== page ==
Five Lessons from the Mountain
I read things every day about how we're supposed to behave in the face of overwhelming social and environmental injustice.
But what is the appropriate response to a melting Arctic, all-consuming wildfires, unprecedented floods and mass extinctions?
How do we react to immigrant children being caged and women denied basic rights?
It’s really hard to know what to do and how to go about doing it. But the mountains have much to teach us. Here are five invaluable mountain lessons for our times.
In Praise of the Earth this Earth Day
“Hieroglyphic Stairway” by Drew Dellinger is a poetic invitation into rising to the challenges of our times. It asks:
what did you do while the planet was plundered?
what did you do when the earth was unraveling?
This Is What I Need to Say
I am struck this Earth Day by so many feelings: of love, fear, loss, hope.
There are many ways to look at what is happening right now.
I feel the loss of Eco-warrior and earth-lawyer, Polly Higgins, and the loss of so many life forms on this planet.
And yet, I am also infused with hope.
You Brave and Glorious Thing
This poem is a group poem written by the participants of the “Awakening Creative Flow” workshop Mary delivered at the Expressive Therapies Summit in Los Angeles, Saturday, March 30.
She Had Some Horses by Joy Harjo
When you are 80 years old
and your beauty rises in ways
your cells cannot even imagine now
and your wild bones grow luminous and
ripe, having carried the weight
of a passionate life.
One Place to Begin by John Daniel
She had horses who danced in their mother’s arms.
She had horses who thought they were the sun and their
bodies shone and burned like stars.
She had horses who waltzed nightly on the moon.
She had horses who were much too shy, and kept quiet
in stalls of their own making.
School Prayer by Diane Ackerman
Tell a story about why the sun comes back.
Sit still until the itches give up, lizards ignore you,
a mule deer holds you in her eyes.
Explain yourself over and over. Forget it all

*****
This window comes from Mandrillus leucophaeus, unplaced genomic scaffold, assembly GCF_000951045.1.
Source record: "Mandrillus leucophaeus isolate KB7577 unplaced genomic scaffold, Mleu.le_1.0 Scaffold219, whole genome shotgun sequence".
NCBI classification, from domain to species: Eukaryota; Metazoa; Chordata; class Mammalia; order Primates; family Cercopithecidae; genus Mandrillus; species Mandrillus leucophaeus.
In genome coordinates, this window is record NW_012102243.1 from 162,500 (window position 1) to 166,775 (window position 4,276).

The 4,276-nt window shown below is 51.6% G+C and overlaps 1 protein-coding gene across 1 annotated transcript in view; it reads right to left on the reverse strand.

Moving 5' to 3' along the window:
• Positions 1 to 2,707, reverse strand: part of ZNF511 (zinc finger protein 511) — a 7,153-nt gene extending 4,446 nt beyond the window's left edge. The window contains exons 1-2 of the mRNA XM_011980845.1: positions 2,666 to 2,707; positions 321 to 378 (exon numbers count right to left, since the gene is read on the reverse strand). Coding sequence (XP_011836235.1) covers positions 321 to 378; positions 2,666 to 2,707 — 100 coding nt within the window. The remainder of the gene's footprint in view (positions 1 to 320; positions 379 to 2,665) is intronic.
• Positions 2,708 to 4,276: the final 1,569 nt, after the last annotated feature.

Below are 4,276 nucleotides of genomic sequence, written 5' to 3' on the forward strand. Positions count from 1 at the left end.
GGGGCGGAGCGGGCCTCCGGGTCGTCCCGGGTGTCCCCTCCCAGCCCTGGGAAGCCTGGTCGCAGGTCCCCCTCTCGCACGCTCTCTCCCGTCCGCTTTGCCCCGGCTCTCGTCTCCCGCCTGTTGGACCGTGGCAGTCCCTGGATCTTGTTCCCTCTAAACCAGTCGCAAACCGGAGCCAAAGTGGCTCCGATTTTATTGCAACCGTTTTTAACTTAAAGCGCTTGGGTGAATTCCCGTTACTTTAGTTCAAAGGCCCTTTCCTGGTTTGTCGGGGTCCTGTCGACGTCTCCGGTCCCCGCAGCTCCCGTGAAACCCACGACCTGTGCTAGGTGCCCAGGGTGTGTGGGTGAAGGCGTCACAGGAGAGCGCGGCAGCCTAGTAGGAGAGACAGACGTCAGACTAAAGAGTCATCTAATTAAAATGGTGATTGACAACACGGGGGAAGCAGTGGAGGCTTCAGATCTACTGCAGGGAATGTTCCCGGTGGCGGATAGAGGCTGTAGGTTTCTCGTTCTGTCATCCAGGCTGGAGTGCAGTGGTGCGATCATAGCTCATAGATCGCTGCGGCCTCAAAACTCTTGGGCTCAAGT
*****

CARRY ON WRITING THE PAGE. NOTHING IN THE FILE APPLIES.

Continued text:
when a scrub jay shrieks.
Memory by w.s. merwyn
I will honor all life- wherever and in whatever form
it may dwell - on Earth my home,
and in the mansions of the stars.
Thanks by w.s. merwyn
Climbing through a dark shower I came to the edge of the mountain
I was a child and everything was there
Love Poem by leslie Marmon silko
with the animals dying around ustaking our feelings we are saying thank you
with the forests falling faster than the minutes
of our lives we are saying thank you
This woman loved a man and she breathed to him her damp earth song.
Is It Bad to Love Bambi?
Twelve years old and camping on a beach in Scotland, Kate Thompson discovers a “moment of being” as she watches the sunrise from her solitary perch in secluded bay.
"Walking" by Linda Hogan
Is it really irrational to imagine that a young doe on losing his or her mother will feel afraid and lost? Haven't we seen mother bears distraught at the loss of a cub? And haven't we all read stories of inter-species friendships that seem to clearly point toward the fact that animals––just like us humans––will go to great lengths to experience play, affection, companionship?
My Tree by Rolf Jacobsen
Walking, I can almost hear the redwoods beating. And the oceans are above me here, rolling clouds, heavy and dark, considering snow. On the dry, red road, I pass the place of the sunflower, that dark and secret location where creation took place. I wonder if it will return this summer, if it will multiply and move up to the other stand of flowers in a territorial struggle.
Once Upon a Time, In a Forest
It’s the cedar – the mother of lingonberry – that is my tree.
It doesn’t need summer – rain and snow are enough.
Its top is high and ragged, no one hears its sound.
It has a tough, long root that it sinks into gravel.
What Are You Waiting For? by Kai Siedenburg
Some will say that the stories we bring home from the wild defy logic and reason. They will tell us that trees have no feelings, do not scream with thirst, or suffer when felled. They will tell us that we are too emotional in our recounting. They will tell us that the loss of a few old trees can’t possibly affect a meadow.
Do You Carry the "Tender Gravity" of Kindness?
The world is hungry
for your beauty,
to bring forth
your deepest gifts.
Kindness by Naomi Shihab Nye
Recently, the concept of kindness has been much on my mind. I have been in London arranging for long-term carers for my 90-year-old mother who recently fell down stairs. She has fallen a lot lately, and it's clear that living alone is no longer a viable option.
The Seven of Pentacles by Marge Piercy
Before you know kindness as the deepest thing inside,you must know sorrow as the other deepest thing.
Connections are made slowly, sometimes they grow underground.You cannot tell always by looking what is happening.